Between 1845 and 1872, various groups of Maori were involved in a series of wars of resistance against British settlers. The Maori had a fierce and long-established warrior tradition and subduing them took a lengthy British Army commitment, only surpassed in the Victorian period by that on the North-West Frontier of India. Warfare had been endemic in pre-colonial New Zealand and Maori groups maintained fortified villages or pas. The small early British coastal settlements were tolerated, and in the 1820s a chief named Hongi Hika travelled to Britain with a missionary and returned laden with gifts. He promptly exchanged these for muskets, and began an aggressive 15-year expansion. By the 1860s many Maori had acquired firearms and had perfected their bush-warfare tactics. In the last phase of the wars a religious movement, Pai Maarire ('Hau Hau'), inspired remarkable guerrilla leaders such as Te Kooti Arikirangi to renewed resistance. This final phase saw a reduction in British Army forces. European victory was not total, but led to a negotiated peace that preserved some of the Maori people's territories and freedoms.
The battle of iSandlwana was the single most destructive incident in the 150-year history of the British colonisation of South Africa. In one bloody day over 800 British troops, 500 of their allies and at least 2000 Zulus were killed in a staggering defeat for the British empire. The consequences of the battle echoed brutally across the following decades as Britain took ruthless revenge on the Zulu people. In Zulu Rising Ian Knight shows that the brutality of the battle was the result of an inevitable clash between two aggressive warrior traditions. For the first time he gives full weight to the Zulu experience and explores the reality of the fighting through the eyes of men who took part on both sides, looking into the human heart of this savage conflict. Based on new research, including previously unpublished material, Zulu oral history, and new archaeological evidence from the battlefield, this is the definitive account of a battle that has shaped the political fortunes of the Zulu people to this day.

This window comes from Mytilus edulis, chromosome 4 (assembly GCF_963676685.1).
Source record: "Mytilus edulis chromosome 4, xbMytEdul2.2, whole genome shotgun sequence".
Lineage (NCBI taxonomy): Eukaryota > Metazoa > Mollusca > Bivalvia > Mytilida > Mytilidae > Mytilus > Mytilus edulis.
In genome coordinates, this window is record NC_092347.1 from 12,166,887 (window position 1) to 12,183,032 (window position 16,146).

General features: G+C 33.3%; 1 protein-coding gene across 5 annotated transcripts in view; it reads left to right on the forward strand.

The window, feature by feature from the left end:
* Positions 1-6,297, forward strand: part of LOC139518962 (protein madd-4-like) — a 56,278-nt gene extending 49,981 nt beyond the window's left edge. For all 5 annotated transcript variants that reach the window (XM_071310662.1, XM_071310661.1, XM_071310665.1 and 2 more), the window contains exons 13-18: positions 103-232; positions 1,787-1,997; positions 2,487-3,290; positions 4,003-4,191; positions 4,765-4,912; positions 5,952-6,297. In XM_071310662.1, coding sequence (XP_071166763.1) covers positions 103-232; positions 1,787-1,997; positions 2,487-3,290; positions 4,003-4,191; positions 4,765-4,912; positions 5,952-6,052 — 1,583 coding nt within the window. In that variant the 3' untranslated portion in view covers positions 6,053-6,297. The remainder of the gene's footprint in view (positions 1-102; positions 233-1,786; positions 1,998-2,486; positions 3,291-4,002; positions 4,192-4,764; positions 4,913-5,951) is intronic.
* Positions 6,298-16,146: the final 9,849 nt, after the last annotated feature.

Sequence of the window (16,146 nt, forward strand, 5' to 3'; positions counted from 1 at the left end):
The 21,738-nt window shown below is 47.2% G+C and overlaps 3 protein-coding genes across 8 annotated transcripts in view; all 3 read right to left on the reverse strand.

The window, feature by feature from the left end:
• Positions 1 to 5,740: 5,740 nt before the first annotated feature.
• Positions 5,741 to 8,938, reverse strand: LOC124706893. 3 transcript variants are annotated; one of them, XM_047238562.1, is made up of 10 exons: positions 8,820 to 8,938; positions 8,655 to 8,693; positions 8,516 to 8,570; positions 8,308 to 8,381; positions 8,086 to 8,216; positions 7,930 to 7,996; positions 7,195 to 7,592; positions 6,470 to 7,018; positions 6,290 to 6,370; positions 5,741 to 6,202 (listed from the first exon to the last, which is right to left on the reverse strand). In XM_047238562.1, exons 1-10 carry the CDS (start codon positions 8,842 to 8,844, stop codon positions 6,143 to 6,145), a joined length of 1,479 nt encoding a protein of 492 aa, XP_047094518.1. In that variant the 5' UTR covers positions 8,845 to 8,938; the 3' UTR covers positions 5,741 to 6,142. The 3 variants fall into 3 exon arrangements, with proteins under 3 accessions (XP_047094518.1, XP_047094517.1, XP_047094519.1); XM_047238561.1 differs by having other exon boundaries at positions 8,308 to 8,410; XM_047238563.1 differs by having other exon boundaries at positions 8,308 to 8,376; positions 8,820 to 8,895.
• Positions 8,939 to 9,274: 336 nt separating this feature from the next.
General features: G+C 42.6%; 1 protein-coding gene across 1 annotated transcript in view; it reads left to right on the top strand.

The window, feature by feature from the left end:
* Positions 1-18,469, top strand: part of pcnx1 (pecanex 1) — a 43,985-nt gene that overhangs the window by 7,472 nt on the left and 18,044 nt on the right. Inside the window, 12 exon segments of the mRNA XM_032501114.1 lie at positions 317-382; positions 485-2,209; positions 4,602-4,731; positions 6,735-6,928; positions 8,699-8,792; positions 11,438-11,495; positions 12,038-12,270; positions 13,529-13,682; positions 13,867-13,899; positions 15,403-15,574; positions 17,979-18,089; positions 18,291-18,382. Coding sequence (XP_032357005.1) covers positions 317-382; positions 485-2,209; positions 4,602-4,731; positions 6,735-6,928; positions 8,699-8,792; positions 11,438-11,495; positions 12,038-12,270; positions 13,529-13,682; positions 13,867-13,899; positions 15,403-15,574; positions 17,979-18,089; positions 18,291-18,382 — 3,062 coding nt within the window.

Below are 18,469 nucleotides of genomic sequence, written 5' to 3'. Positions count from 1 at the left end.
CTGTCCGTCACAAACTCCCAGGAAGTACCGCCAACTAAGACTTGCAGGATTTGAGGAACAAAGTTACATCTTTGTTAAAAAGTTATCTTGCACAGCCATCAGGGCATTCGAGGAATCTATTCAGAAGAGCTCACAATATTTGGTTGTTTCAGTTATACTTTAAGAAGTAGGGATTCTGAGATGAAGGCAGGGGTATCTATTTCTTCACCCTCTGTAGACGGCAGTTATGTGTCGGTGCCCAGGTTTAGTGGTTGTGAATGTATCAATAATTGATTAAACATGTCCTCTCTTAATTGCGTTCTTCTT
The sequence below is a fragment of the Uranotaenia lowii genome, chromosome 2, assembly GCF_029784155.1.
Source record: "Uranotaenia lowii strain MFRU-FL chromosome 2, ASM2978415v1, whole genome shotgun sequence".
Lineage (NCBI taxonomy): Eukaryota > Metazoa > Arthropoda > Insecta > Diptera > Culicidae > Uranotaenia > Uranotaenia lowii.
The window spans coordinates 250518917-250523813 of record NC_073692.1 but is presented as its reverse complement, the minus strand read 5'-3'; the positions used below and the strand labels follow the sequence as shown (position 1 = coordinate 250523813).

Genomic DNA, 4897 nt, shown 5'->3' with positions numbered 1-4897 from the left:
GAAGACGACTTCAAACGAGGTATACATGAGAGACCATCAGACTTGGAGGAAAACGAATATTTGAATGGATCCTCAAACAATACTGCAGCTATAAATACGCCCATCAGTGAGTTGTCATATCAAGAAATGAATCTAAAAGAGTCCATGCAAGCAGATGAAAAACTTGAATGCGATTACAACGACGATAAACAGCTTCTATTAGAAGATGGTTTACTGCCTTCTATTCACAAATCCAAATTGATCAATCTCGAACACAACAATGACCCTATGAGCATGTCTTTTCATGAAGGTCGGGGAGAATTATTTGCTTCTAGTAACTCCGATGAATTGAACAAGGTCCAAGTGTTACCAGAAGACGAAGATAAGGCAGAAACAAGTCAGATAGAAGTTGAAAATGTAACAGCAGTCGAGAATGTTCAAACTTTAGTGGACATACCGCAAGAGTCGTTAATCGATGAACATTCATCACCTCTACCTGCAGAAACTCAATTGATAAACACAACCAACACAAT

The forces of the independent Zulu kingdom inflicted a crushing defeat on British imperial forces at Isandlwana in January 1879. The Zulu army was not, however, a professional force, unlike its British counterpart, but was the mobilised manpower of the Zulu state. In this ground-breaking study, Ian Knight details just how the Zulu army functioned and ties its role firmly to the broader context of Zulu society and culture.After surveying the Zulu army from its creation during the wars of Shaka in the early nineteenth century, and the subsequent development of Zulu fighting methods, Ian Knight focuses in detail on the structure and condition of the Zulu army on the eve of the war in 1879. This indispensable book describes such key topics as enlistment, organisation, training and equipment. He also considers Zulu war aims and strategy, their view of artillery and cavalry, and how they were perceived by their colonial neighbours. Most of all, he reveals how the Zulu army functioned in wartime, from preparatory rituals to battlefield tactics, and the shock of battle itself.
The Maori people of New Zealand were experienced field engineers and it was common practice to protect villages with surrounding entrenchments and wooden palisades, known as pas. However, it was not until 1845, with the first fighting between the Maori and the British, that it became clear just how strong and sophisticated the Maori fortifications were. For the best part of 20 years, the Maori held off the dominant and technologically superior British forces, by adapting and developing their defences in response to new British assaults. This book explores the evolution and design of Maori fortifications, and charts the course of a conflict that would ultimately see the British break the Maori pas, leading to a bitter guerrilla bush war.
The Anglo-Zulu War was a defining episode in British imperial history, and it is still a subject of intense interest. The Zulu victory at Isandlwana, the heroic British defence of Rorke's Drift and the eventual British triumph are among the most closely researched events of the colonial era. In this historical companion, Ian Knight, one of the foremost authorities on the war and the Zulu kingdom, provides an essential reference guide to a short, bloody campaign that had an enduring impact on the history of Britain and southern Africa. He gives succinct summaries of the issues, events, armies and individuals involved. His work is an invaluable resource for anyone who is interested in the history of the period, in the operations of the British army in southern Africa, and in the Zulu kingdom.